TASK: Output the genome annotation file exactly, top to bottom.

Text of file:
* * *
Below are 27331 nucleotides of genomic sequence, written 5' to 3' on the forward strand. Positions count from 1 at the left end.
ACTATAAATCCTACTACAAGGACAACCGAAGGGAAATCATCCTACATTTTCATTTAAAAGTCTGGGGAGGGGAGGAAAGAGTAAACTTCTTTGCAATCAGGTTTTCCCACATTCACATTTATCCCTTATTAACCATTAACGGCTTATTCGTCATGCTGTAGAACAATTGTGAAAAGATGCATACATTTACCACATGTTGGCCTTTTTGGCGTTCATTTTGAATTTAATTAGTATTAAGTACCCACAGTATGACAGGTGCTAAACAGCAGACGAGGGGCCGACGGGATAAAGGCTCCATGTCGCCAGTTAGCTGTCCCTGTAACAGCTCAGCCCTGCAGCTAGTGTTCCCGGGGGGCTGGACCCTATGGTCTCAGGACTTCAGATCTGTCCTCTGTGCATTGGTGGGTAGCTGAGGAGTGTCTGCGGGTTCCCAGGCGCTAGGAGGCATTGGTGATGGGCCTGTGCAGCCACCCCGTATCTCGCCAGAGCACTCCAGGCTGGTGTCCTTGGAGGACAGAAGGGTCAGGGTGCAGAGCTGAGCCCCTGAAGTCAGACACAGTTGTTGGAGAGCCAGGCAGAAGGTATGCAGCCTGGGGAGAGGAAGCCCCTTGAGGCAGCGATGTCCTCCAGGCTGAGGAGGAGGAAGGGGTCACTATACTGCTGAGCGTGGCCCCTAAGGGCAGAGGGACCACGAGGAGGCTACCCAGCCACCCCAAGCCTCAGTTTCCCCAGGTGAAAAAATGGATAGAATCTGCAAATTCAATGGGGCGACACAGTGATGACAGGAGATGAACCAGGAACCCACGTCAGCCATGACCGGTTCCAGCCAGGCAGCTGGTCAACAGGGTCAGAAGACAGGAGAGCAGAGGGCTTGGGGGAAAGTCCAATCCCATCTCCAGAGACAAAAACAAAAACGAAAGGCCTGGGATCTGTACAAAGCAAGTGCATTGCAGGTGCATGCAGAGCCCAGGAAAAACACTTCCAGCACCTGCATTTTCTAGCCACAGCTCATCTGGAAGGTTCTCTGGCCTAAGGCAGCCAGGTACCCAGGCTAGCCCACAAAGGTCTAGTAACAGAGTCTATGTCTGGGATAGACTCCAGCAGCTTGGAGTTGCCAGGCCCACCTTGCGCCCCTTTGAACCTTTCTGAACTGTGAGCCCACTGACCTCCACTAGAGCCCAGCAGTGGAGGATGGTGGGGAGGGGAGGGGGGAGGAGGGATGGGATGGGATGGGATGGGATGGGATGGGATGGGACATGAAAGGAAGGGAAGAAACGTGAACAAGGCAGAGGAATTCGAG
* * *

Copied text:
Below are 27331 nucleotides of genomic sequence, written 5' to 3' on the forward strand. Positions count from 1 at the left end.
ACTATAAATCCTACTACAAGGACAACCGAAGGGAAATCATCCTACATTTTCATTTAAAAGTCTGGGGAGGGGAGGAAAGAGTAAACTTCTTTGCAATCAGGTTTTCCCACATTCACATTTATCCCTTATTAACCATTAACGGCTTATTCGTCATGCTGTAGAACAATTGTGAAAAGATGCATACATTTACCACATGTTGGCCTTTTTGGCGTTCATTTTGAATTTAATTAGTATTAAGTACCCACAGTATGACAGGTGCTAAACAGCAGACGAGGGGCCGACGGGATAAAGGCTCCATGTCGCCAGTTAGCTGTCCCTGTAACAGCTCAGCCCTGCAGCTAGTGTTCCCGGGGGGCTGGACCCTATGGTCTCAGGACTTCAGATCTGTCCTCTGTGCATTGGTGGGTAGCTGAGGAGTGTCTGCGGGTTCCCAGGCGCTAGGAGGCATTGGTGATGGGCCTGTGCAGCCACCCCGTATCTCGCCAGAGCACTCCAGGCTGGTGTCCTTGGAGGACAGAAGGGTCAGGGTGCAGAGCTGAGCCCCTGAAGTCAGACACAGTTGTTGGAGAGCCAGGCAGAAGGTATGCAGCCTGGGGAGAGGAAGCCCCTTGAGGCAGCGATGTCCTCCAGGCTGAGGAGGAGGAAGGGGTCACTATACTGCTGAGCGTGGCCCCTAAGGGCAGAGGGACCACGAGGAGGCTACCCAGCCACCCCAAGCCTCAGTTTCCCCAGGTGAAAAAATGGATAGAATCTGCAAATTCAATGGGGCGACACAGTGATGACAGGAGATGAACCAGGAACCCACGTCAGCCATGACCGGTTCCAGCCAGGCAGCTGGTCAACAGGGTCAGAAGACAGGAGAGCAGAGGGCTTGGGGGAAAGTCCAATCCCATCTCCAGAGACAAAAACAAAAACGAAAGGCCTGGGATCTGTACAAAGCAAGTGCATTGCAGGTGCATGCAGAGCCCAGGAAAAACACTTCCAGCACCTGCATTTTCTAGCCACAGCTCATCTGGAAGGTTCTCTGGCCTAAGGCAGCCAGGTACCCAGGCTAGCCCACAAAGGTCTAGTAACAGAGTCTATGTCTGGGATAGACTCCAGCAGCTTGGAGTTGCCAGGCCCACCTTGCGCCCCTTTGAACCTTTCTGAACTGTGAGCCCACTGACCTCCACTAGAGCCCAGCAGTGGAGGATGGTGGGGAGGGGAGGGGGGAGGAGGGATGGGATGGGATGGGATGGGATGGGATGGGATGGGACATGAAAGGAAGGGAAGAAACGTGAACAAGGCAGAGGAATTCGAG